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Boot Camp for Entrepreneurs

Last week Alan Patricof, a pioneer of the VC industry, founder of Greycoft and before that Apax partners, came to Israel to see 24 early-stage Israeli startups at BootCamp Ventures Innovation Marathon and share some of his wisdom with the young entrepreneurs.  Also attending were a mix of investors from Israel and abroad including industry players such as Merck Serono, Phillips Lifestyle Incubator and BT.
The companies were divided into four groups: mobile, medical, cloud computing and digital media.  The startups had some interesting technologies and some looked like they could be good businesses also.
Among those that stood out are Camtrax which has software that lets a PC with a webcam play motion games and BioLert which developed a device that alerts caregivers when a patient is having an epileptic seizure.
The biomedical companies are out of my area of knowledge and it’s very difficult to really understand if their technology makes sense without being an expert in the field. Biolert is working on a medical device which is easier to understand, but as Jasper Bos from Merck Serono pointed out, consumer medical devices are still hard to sell.
Half the companies are working on cancer diagnosis, which is a great thing, but will need a lot of time and capital to bring a solution to market.  Any biomedical companies who are looking at broad based solutions to major medical issues are in for a long haul. It seems that the only viable strategy for such a company is to get brought out by a larger company. Investors realize this, and Alan indicated that Greycroft doesn’t focus on biomed because it’s so capital intensive.
Concentrating on mobile, Cellint generates road traffic information from tracking cellular phones, NowForce provides mobile command and control for emergency response organizations and Communitake lets providers remotely operate customer’s smart phones – something that is certainly a real need as I believe that 90% of the people with smart phones today don’t know how to use most of their phone’s functionality.
The other mobile companies are concentrating on converting software to mobile or Android, which is less interesting because these are temporary needs which don’t have a long term business case. By now most new applications for mobile phones are being written for Android, and the new generation of smart phones can handle most web sites as they are.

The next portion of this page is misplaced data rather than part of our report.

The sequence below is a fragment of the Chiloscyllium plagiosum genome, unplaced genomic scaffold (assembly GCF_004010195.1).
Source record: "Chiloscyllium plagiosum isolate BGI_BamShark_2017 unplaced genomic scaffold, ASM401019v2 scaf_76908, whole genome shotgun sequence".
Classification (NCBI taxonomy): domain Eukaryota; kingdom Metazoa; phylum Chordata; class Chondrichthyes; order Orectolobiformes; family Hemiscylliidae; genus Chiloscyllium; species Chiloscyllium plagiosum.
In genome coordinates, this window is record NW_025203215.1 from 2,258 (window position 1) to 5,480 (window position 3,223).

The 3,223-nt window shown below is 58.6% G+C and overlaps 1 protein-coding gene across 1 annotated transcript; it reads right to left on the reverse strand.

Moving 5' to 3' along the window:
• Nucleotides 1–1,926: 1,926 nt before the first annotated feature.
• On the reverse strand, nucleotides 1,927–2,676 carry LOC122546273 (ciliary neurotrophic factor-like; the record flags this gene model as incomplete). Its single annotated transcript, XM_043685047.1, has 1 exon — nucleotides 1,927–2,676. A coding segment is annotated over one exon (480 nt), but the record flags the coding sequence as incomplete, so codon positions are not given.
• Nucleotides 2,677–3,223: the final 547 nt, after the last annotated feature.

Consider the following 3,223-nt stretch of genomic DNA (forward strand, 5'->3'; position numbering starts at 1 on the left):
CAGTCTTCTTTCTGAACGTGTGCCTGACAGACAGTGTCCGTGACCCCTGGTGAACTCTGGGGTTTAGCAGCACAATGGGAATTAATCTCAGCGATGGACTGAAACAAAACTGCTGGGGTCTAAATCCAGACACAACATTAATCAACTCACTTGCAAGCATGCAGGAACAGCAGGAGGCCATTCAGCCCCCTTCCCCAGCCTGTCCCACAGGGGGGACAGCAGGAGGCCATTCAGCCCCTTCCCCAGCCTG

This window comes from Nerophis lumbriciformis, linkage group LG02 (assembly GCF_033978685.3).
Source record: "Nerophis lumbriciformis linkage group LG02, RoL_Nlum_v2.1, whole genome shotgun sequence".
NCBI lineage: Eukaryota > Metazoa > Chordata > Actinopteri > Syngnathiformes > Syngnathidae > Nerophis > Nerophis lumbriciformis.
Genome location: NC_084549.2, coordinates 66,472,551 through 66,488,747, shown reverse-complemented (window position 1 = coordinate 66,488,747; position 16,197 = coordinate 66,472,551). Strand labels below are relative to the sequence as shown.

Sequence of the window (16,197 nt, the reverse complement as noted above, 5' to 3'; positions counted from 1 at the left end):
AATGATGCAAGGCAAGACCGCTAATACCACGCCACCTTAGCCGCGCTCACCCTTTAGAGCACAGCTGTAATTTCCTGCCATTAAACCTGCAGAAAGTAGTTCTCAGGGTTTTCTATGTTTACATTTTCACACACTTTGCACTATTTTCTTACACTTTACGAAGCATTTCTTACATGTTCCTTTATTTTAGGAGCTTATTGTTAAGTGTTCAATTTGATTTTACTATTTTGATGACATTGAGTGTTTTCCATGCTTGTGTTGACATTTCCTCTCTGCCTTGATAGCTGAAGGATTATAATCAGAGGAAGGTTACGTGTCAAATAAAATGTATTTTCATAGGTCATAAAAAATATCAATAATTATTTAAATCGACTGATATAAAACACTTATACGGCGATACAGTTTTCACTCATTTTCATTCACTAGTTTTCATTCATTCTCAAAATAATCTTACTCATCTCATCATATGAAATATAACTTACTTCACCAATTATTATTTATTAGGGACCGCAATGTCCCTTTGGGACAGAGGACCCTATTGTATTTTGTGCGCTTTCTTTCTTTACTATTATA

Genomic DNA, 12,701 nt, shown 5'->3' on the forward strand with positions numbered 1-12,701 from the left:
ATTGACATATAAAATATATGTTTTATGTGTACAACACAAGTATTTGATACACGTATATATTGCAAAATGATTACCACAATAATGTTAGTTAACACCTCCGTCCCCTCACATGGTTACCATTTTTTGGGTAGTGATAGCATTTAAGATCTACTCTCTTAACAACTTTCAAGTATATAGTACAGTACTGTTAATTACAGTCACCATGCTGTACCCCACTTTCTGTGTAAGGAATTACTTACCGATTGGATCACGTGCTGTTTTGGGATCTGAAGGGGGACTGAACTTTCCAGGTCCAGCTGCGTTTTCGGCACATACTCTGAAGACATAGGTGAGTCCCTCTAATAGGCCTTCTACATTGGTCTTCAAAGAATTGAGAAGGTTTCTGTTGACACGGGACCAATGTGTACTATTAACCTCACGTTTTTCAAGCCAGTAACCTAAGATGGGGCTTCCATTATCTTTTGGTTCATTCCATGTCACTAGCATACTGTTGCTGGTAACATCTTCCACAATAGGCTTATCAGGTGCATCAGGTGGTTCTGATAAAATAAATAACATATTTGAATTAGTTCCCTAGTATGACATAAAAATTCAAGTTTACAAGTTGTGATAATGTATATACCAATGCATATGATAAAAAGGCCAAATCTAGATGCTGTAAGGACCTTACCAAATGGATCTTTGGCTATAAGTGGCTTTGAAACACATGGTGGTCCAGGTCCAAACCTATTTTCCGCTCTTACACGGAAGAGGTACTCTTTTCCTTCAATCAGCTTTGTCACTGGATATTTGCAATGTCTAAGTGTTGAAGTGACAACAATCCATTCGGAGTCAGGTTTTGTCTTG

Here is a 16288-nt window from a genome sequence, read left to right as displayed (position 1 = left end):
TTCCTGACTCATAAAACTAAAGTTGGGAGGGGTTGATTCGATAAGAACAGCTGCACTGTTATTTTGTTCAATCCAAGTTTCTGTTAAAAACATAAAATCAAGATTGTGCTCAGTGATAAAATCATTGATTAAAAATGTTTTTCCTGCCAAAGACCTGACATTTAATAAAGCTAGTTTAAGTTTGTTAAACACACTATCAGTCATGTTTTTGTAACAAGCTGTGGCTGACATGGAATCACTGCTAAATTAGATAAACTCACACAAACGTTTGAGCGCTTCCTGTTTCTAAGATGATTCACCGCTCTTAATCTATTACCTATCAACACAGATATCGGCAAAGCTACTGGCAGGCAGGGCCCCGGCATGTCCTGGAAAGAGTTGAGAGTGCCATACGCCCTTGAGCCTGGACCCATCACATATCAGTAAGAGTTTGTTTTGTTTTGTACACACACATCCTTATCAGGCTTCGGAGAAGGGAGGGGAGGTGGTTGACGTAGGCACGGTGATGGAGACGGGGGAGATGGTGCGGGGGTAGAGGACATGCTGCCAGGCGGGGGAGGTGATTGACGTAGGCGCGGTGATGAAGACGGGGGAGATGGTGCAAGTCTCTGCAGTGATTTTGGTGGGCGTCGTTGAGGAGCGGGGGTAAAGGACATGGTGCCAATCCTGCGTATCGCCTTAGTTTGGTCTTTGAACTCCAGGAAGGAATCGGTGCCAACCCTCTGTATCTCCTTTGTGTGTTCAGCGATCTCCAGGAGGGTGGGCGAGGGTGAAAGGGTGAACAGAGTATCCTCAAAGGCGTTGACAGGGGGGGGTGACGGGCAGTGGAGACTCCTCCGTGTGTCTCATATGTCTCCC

In cloud computing there was a concentration of security based companies. In Israel this is typical where everyone wants to be the next Checkpoint. There were also some interesting SaaS (Software as a Service) models which can get up and running and start generating revenue quickly.
This possibility to be “up and running” with a lot less time and capital than in the past is one of the most significant ways that the internet and cloud computing are changing the VC industry. According to Mr. Patricof, the average exit for a startup today is $70 Million and the businesses are much less capital intensive then the network equipment companies which were common in Israel 10 years ago.
This requires a change of focus for the VCs and is a problem for large funds with high minimum investment levels. You can’t raise money at a $50M valuation on a company that you can only sell for $70M and give your investors a decent return. This means smaller rounds with lower valuations if you want to be able to exit at a realistic price.
It comes down to buying low and selling at a good price as opposed to the buying high and trying to sell even higher paradigm of the high tech boom.
Biomed is an exception to this rule because it is still very capital intensive and the development and regulatory cycle is so long. These kinds of investments are best left to investors that understand medicine and to funds such as Merck Serono that are backed by big companies in the medical industry.
Mr. Patricof gave one more word of good advice that young entrepreneurs should take to heart: Being first is more important than being best.  Get to market quickly, learn the market and “pivot”, changing direction as the market demands.
Good advice in today’s fast changing world.

The author has no personal interest in any of the companies mentioned.

Disclosure: I have no positions in any stocks mentioned, and no plans to initiate any positions within the next 72 hours.